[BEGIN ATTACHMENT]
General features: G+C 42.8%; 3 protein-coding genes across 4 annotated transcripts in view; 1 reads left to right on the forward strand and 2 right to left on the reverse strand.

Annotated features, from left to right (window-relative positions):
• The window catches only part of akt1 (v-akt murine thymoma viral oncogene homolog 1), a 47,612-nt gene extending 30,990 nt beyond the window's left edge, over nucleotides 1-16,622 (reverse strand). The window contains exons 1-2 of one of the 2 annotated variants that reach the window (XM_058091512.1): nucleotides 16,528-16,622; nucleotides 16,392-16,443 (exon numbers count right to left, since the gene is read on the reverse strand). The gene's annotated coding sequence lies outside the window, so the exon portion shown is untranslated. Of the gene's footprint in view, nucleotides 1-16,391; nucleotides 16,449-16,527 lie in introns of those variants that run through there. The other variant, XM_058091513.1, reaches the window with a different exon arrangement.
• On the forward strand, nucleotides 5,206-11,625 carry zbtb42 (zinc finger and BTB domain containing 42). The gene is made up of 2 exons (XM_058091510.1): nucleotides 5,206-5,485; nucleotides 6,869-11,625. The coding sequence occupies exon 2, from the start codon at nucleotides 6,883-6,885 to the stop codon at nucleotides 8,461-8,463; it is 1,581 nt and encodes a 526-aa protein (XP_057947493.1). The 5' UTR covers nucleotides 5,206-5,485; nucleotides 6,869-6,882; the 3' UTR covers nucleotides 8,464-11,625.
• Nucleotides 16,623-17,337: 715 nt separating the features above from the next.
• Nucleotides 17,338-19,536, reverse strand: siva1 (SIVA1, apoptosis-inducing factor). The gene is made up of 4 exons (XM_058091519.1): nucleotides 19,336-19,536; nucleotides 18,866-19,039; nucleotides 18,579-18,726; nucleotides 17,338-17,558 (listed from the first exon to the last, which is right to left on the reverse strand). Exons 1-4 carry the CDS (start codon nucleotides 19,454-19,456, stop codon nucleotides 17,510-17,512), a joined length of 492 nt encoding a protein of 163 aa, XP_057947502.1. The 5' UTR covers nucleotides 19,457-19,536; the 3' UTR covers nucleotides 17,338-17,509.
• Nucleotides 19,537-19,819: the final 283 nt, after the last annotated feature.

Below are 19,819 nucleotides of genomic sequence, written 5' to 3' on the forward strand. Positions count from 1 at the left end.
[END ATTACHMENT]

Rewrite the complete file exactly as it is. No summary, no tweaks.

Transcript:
General features: G+C 42.8%; 3 protein-coding genes across 4 annotated transcripts in view; 1 reads left to right on the forward strand and 2 right to left on the reverse strand.

Annotated features, from left to right (window-relative positions):
• The window catches only part of akt1 (v-akt murine thymoma viral oncogene homolog 1), a 47,612-nt gene extending 30,990 nt beyond the window's left edge, over nucleotides 1-16,622 (reverse strand). The window contains exons 1-2 of one of the 2 annotated variants that reach the window (XM_058091512.1): nucleotides 16,528-16,622; nucleotides 16,392-16,443 (exon numbers count right to left, since the gene is read on the reverse strand). The gene's annotated coding sequence lies outside the window, so the exon portion shown is untranslated. Of the gene's footprint in view, nucleotides 1-16,391; nucleotides 16,449-16,527 lie in introns of those variants that run through there. The other variant, XM_058091513.1, reaches the window with a different exon arrangement.
• On the forward strand, nucleotides 5,206-11,625 carry zbtb42 (zinc finger and BTB domain containing 42). The gene is made up of 2 exons (XM_058091510.1): nucleotides 5,206-5,485; nucleotides 6,869-11,625. The coding sequence occupies exon 2, from the start codon at nucleotides 6,883-6,885 to the stop codon at nucleotides 8,461-8,463; it is 1,581 nt and encodes a 526-aa protein (XP_057947493.1). The 5' UTR covers nucleotides 5,206-5,485; nucleotides 6,869-6,882; the 3' UTR covers nucleotides 8,464-11,625.
• Nucleotides 16,623-17,337: 715 nt separating the features above from the next.
• Nucleotides 17,338-19,536, reverse strand: siva1 (SIVA1, apoptosis-inducing factor). The gene is made up of 4 exons (XM_058091519.1): nucleotides 19,336-19,536; nucleotides 18,866-19,039; nucleotides 18,579-18,726; nucleotides 17,338-17,558 (listed from the first exon to the last, which is right to left on the reverse strand). Exons 1-4 carry the CDS (start codon nucleotides 19,454-19,456, stop codon nucleotides 17,510-17,512), a joined length of 492 nt encoding a protein of 163 aa, XP_057947502.1. The 5' UTR covers nucleotides 19,457-19,536; the 3' UTR covers nucleotides 17,338-17,509.
• Nucleotides 19,537-19,819: the final 283 nt, after the last annotated feature.

Below are 19,819 nucleotides of genomic sequence, written 5' to 3' on the forward strand. Positions count from 1 at the left end.